- Four easy-to-play games
- Exciting activities to print
- Lots of songs, rhymes and animations
- Includes a progress tracker to measure results
- Game speed and levels of dificulty can be altered
- On-screen help automatically adjusts, according to your child’s responses
- For ages 3-5
Starting to Read is another excellent package in the “My First” series of CD-ROMs (and books) from the ever-popular publisher Dorling Kindersley–just the thing if you’re looking to support your child’s education at home.
Meet White Bear and Little Penguin as they invite readers to take part in four easy-to-play, interactive games: “Rhyme Time”, “Odd One Out”, “Alphabet Scramble” and “Master Lunch”, all of which use catchy songs and rhymes, clear and simple instructions, and appealing animations. Rewards are earned in the form of stickers and celebratory songs, and speed and difficulty can be adjusted.
On-screen help will adjust automatically, also according to the responses given by the user. All these situations have been designed to help children develop key reading concepts: letter sounds and phonics, upper and lower case letters, alphabetical order, rhyming words and spelling patterns. The package will also help extend and develop their vocabulary and vocabulary skills. Listening skills and PC skills, both so important in the information world, can also be practiced and broadened. The package is not accompanied by an instruction pamphlet, but simple instructions for installation are displayed on the CD-ROM itself and excellent, extensive support notes for parents on every aspect of the package can be accessed via the “Parents” icon on the tool bar. It is also possible to print out various items, such as name tags, invitations, birthday cards and writing paper.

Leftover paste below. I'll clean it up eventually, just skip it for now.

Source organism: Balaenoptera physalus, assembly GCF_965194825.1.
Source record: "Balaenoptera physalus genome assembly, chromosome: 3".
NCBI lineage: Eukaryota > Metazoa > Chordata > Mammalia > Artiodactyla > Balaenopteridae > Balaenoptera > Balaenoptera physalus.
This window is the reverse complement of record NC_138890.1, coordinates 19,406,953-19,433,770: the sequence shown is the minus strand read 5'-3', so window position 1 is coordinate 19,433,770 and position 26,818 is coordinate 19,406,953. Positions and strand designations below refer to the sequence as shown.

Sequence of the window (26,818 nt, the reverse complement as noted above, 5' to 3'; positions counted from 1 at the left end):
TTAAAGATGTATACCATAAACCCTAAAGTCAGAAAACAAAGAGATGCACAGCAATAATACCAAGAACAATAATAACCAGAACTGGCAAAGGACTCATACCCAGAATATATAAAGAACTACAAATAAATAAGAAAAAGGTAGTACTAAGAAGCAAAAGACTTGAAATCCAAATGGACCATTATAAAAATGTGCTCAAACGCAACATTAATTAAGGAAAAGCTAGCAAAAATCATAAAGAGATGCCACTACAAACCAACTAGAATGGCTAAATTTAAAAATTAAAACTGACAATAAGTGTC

My First Starting to Read provides learning experiences as games and activities that are exciting, lively, imaginative and fun, and will extend knowledge, confidence and skill, often without children realising. The package is aimed at 3-5 year olds who are starting to read, but it can also be used with older children requiring extra practice. —Susan Naylor